My turn saw my unengaged units running towards Ross’ Lord, but it was too little, too late. Our Warriors cut down one apiece, and then the Lord escaped as Ross claimed priority in the second round. As a result of our swift battle, both Ross’ Warriors and my large unit became Skilled and Scarred (+1 to hit on the charge).

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The Monolith (Path to Glory, 2017)

This battleplan had a desecrator (attacker) and a gloryseeker (defender), with the gloryseeker having to construct a Monolith and the desecrator having to tear it down. We rolled off to determine sides and despite my previous losses I took the role of gloryseeker. I tried to spread my units out even to create two thin lines of defence for Ross to break through before getting to my Monolith and Sorcerer.

Ross’ whole warband advanced towards the first line of defence, including his Warriors making an epic 12 charge! After the dust had settled, seven of my Warriors lay dead, with just one of Ross’ wounded. To buy some time to complete construction of the Monolith, my Sorcerer cast Daemonic Power to my large unit of Warriors and also provided them with Oracular Visions instead (allowing them to re-roll failed hits, wounds and saves). Suitably empowered, they charged into the Knights and (with a little help from the survivors from the other units) killed three of their mounted foes. The remaining Knights could only manage to wound one of their attackers, but the Lord finished off another two Warriors.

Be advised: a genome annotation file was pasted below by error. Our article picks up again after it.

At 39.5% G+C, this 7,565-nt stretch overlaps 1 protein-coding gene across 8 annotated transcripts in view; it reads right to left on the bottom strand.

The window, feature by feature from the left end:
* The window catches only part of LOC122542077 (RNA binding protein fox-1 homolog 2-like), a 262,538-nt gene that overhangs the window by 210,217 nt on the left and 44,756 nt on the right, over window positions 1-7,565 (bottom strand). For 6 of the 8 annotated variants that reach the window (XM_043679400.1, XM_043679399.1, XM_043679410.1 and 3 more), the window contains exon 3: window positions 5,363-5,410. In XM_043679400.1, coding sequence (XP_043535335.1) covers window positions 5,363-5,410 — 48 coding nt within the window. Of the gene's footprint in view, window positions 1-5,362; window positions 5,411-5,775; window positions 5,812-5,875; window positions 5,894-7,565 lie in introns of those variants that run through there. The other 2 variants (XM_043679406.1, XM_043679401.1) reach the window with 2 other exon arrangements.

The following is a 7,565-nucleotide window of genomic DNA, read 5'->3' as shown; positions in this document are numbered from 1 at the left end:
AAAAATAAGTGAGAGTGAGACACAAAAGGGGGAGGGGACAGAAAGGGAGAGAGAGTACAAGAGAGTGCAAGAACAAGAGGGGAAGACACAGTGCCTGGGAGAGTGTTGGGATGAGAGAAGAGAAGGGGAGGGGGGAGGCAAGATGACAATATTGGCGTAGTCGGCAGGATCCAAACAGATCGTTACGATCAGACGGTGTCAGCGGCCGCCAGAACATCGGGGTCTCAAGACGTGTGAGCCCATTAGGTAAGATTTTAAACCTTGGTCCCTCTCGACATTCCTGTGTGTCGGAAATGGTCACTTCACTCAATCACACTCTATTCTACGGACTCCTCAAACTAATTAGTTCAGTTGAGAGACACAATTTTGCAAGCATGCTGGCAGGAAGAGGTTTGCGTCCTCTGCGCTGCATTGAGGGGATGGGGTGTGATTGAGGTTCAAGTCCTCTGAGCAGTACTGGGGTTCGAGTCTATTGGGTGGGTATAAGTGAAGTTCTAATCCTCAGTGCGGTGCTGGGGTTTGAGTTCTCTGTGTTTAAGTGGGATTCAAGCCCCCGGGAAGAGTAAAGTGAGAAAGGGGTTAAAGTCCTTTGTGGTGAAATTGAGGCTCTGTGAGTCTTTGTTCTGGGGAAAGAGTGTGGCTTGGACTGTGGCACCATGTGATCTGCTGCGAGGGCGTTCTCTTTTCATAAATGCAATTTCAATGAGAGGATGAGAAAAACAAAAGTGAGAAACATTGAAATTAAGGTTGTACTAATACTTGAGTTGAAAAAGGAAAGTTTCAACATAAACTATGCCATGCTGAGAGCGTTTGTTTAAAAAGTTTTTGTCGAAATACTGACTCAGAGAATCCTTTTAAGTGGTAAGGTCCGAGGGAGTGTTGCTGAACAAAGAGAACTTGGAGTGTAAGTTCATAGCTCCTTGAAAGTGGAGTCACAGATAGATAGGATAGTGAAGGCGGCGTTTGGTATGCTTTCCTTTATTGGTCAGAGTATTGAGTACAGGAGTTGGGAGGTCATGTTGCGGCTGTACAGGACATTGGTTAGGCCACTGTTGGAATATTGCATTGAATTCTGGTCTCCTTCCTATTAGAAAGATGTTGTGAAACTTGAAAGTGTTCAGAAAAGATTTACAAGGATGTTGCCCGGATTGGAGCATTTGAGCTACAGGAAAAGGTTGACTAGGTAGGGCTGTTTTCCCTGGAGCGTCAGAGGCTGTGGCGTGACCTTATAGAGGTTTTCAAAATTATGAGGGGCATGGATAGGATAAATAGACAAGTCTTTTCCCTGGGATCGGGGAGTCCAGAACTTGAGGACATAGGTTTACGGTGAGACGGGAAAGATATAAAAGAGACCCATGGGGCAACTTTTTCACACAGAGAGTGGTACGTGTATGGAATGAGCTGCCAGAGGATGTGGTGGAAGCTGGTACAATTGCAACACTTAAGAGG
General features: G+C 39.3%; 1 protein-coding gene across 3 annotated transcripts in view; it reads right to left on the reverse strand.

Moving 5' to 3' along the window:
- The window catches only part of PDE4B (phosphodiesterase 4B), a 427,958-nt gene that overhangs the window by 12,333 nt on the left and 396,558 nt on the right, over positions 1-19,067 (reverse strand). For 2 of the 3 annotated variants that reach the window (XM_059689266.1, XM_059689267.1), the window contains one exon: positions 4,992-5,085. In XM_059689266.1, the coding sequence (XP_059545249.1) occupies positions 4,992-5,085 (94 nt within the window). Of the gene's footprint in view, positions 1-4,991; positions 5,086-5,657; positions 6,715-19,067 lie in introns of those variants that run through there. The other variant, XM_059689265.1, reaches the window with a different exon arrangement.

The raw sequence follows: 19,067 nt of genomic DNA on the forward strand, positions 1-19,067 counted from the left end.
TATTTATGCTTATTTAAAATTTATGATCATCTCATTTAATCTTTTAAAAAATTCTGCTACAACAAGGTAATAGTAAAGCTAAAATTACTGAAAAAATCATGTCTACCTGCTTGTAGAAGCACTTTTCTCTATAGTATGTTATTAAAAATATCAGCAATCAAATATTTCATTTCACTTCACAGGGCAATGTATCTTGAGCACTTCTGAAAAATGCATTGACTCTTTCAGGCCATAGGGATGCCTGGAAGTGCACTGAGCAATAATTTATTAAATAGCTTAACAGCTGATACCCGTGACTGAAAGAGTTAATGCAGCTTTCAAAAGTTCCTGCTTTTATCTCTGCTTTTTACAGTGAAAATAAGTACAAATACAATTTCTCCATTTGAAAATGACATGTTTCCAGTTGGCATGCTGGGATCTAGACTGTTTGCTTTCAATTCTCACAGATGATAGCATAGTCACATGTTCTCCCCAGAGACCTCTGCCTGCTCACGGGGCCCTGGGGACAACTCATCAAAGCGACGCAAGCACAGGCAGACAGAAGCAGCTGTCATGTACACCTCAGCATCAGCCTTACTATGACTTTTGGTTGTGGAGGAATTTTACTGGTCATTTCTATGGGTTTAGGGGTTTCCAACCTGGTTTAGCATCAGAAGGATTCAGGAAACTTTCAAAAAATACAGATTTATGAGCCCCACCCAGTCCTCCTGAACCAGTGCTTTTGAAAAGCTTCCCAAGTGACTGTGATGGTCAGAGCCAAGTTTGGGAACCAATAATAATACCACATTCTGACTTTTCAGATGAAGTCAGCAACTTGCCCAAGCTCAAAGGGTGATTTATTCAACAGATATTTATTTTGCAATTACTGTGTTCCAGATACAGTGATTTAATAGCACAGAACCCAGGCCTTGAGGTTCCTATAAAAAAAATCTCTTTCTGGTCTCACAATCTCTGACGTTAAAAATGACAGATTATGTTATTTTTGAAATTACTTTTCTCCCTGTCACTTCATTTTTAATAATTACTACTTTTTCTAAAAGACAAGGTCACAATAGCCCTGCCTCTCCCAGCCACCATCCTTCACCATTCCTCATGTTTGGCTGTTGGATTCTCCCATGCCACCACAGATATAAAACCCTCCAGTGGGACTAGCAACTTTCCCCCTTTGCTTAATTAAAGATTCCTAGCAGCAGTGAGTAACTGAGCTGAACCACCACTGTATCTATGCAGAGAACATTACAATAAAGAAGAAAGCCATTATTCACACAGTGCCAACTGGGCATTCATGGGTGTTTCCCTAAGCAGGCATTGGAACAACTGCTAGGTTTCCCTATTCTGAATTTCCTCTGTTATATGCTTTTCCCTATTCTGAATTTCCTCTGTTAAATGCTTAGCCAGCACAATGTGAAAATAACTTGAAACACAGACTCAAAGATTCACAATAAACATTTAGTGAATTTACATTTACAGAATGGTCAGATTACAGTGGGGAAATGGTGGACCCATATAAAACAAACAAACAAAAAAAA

Ross took priority in the second turn, and having carved his way through his opponents his Lord made for the Sorcerer on the Monolith. Between his thunderous charge and a swing of his axe, the Lord once again cut down his rival general. My Warriors managed to finish off his Knights though, so the Lord was rapidly running out of followers. The few followers that he had managed to hold out against mine however, and when Ross took priority in the third turn his Lord managed to tear down my Monolith. Despite being wiped out, Ross’ Knights became Keen for Conflict (able to run and charge); as did my large unit – meaning that they now had all three available follower rewards (and were super killy).

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Beast’s Lair (Path to Glory, 2017)

This battleplan had a terrain piece in the centre of the board to represent a beast’s lair, and we chose a Troglodon as our beast and a suitably shiny counter to represent its egg. Players would determine who controlled the monster each turn, and could control it accordingly. The major victory conditions for this battleplan were hard to achieve however, as you had to kill the beast, be close to its lair, and have your opponent not be close to its lair.

I rolled priority for a change, so advanced my whole warband towards the lair and sent the Troglodon off to munch on Ross’ Lord. It caused four wounds, but suffered three in return, so it was quite the start that I was after. In Ross’ turn, his Knights charged into one of my smaller units (killing three for a wound in return), while the Troglodon continued to attack the Lord (causing a further three wounds). The Lord was having none of it however, and proceeded to slay the beast and heal himself in the process (thanks to his daemonic axe)! With the major victory unachieved due to my proximity to the lair, we made the executive decision to carry on with the game and fight to claim the now unguarded egg.